The challenge of painting with intent

Hey friends :)

I had the privilege of speaking with Angie Sykeny of The Hippo this afternoon about my work and influences, the upcoming show at Kimball Jenkins, and a million other things. I'd like to personally thank Mike Howat, who curated the show Figuratively Speaking, which opens this month, and to extend my thanks to Angie for reaching out to me for this story. I also want to take a minute to apologize to whomever is challenged with editing our interview; hahaha, I had too much coffee and a stomach filled with butterflies the whole time, so I'm sure there are a few tangential ramblings that could be scrapped! 

Talking with Angie brought me to think about the implications of claiming to create work about the environment – it's such a catch-all topic, and I say it inspires me and informs my work with the best intentions, but in the end, art is bad for the environment. I am creating an object with an intention of archivality - of never breaking down. I am using products that are synthetic and will never go away. Which brings me into the very literal incorporation of plastics in my most recent work. Rather than toss small plastics that will inevitably wind up as trash and find their way into our waterways, I am trying to incorporate them into my abstract works. This is challenging because I consider myself "a painter's painter" in that I adore mixing colors and applying paint to the canvas - it's why I paint. So to force myself to incorporate these small plastics into a painting, the challenge of still making a beautiful image despite this literal incorporation of trash – it's a tough pursuit and I have few successful attempts so far.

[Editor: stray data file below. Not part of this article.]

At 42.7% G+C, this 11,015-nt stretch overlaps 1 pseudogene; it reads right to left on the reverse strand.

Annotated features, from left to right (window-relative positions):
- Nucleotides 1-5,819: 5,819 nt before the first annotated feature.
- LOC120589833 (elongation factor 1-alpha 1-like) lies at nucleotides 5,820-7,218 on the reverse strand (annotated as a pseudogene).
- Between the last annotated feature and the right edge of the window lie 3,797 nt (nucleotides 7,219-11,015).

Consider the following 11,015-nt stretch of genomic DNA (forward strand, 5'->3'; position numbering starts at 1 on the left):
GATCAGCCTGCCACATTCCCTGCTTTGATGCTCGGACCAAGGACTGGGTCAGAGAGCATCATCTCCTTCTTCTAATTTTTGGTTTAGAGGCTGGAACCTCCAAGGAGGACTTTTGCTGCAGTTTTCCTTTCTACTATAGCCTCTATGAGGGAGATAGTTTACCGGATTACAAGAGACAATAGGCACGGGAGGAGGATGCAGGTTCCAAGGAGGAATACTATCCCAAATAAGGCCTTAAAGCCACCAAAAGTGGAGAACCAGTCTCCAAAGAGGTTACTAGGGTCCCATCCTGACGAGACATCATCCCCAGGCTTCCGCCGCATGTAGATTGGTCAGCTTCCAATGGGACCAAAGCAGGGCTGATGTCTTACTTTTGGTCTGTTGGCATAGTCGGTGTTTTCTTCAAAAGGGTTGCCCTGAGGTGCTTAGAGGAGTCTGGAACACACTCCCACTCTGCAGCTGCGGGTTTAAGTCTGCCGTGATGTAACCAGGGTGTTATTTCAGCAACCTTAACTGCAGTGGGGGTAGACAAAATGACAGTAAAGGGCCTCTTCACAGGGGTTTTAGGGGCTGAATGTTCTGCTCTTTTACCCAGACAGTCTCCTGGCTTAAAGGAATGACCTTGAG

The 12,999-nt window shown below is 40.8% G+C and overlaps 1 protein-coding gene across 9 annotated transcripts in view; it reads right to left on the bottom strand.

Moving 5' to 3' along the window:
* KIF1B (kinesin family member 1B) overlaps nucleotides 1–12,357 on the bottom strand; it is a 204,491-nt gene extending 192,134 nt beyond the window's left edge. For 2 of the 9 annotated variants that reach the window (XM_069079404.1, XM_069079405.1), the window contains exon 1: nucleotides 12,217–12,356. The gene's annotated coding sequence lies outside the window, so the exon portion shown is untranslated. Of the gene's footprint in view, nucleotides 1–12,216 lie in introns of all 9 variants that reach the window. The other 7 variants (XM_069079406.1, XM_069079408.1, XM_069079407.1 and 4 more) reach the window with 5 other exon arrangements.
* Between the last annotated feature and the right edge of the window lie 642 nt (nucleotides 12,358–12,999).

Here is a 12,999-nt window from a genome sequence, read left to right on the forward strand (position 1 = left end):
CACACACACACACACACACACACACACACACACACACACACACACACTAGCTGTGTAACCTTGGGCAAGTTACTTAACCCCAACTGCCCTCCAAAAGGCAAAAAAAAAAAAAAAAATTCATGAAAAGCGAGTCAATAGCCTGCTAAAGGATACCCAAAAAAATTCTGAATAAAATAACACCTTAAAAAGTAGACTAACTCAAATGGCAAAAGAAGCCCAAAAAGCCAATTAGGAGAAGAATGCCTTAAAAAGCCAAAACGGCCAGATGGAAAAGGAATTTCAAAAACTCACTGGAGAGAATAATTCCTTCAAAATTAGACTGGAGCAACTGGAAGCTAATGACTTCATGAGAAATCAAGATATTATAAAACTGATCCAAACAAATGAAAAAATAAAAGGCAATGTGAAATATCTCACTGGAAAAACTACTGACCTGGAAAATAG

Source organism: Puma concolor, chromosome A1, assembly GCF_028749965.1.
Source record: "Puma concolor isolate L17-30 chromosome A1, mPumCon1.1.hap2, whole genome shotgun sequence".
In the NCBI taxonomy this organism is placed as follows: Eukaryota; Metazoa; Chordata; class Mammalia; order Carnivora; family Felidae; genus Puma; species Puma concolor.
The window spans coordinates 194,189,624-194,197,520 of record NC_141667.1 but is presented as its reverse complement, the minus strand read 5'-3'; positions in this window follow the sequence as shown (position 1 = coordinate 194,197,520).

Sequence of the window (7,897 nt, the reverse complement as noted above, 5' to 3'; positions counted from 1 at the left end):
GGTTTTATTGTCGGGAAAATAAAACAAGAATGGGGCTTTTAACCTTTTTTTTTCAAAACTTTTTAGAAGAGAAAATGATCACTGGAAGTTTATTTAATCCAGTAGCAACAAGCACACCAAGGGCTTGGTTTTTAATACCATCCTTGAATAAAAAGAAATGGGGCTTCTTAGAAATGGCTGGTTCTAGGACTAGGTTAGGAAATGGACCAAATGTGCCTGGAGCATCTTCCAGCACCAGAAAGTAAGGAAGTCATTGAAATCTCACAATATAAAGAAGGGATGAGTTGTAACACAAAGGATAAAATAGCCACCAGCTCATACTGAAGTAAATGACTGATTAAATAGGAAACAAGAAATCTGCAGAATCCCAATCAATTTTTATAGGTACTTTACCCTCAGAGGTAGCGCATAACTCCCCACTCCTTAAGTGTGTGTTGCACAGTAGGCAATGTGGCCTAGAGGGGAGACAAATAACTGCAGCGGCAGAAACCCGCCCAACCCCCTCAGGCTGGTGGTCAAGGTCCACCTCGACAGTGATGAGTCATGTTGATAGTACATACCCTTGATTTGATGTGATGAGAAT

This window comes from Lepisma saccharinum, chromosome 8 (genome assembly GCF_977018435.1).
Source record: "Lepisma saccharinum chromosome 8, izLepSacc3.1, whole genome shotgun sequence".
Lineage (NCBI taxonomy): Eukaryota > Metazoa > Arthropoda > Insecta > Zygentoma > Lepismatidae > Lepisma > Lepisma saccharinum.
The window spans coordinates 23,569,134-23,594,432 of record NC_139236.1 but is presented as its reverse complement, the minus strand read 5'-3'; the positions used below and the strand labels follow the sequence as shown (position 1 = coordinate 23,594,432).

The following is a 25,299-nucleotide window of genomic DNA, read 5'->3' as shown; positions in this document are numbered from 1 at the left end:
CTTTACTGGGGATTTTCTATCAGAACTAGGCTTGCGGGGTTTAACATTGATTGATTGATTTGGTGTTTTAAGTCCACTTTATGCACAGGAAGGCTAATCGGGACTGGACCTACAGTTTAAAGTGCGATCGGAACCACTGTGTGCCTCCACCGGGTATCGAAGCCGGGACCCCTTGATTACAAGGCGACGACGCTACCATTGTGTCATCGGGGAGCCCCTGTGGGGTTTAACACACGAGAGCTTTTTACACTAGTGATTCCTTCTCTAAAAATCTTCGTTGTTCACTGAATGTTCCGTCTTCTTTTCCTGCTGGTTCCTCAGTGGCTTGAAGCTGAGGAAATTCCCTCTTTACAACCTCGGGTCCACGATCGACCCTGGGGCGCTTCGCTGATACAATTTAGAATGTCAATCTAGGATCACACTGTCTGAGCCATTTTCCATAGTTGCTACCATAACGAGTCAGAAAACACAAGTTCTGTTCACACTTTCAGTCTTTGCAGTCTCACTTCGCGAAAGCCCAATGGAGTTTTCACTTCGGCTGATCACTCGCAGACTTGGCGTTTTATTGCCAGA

Still life with flowers (pillow toss), Oil on canvas w/plastic, 2017.   One of the works that will be on display at Kimball Jenkins this February.

Still life with flowers (pillow toss), Oil on canvas w/plastic, 2017.  One of the works that will be on display at Kimball Jenkins this February.

Detail of a new  Plastic Piece  which includes an expired bank card and red plastic netting

Detail of a new Plastic Piece which includes an expired bank card and red plastic netting

I'd have loved to talk with Angie today about the challenges and rewards of incorporating plastic into my newest pieces, but in such an anxious state, I didn't think to bring it up - perhaps because only one of the ten works (pictured - R) I'll have at Kimball Jenkins in two weeks incorporates this trash in the way my new work is beginning to. For a long time I've used found objects to make marks in my paintings. I have a roofing nail that I've kept in my painter's box since I was a teenager and I often use it to incise through the paint or create blurred stippling with the nail head. I also have made a habit of using expired credit cards to scrape and apply paints & mediums with. It wasn't long before I was cutting the cards to create different shapes (and therefore different marks), and in Still life w/flowers… I began applying the actual plastic of the card to the paintings surface. Instead of using the card as a tool, it became the medium. I know it's a bit crazy of me to keep all these small plastics: milk caps, "disposable" lighters, nylon fishing rope, and six-pack holders, which notoriously strangle, deform, and wreak havoc on the sea life – but I'd rather see them incorporated into something people will want to look at than feel a hit of guilt every time I throw a piece of plastic in the garbage.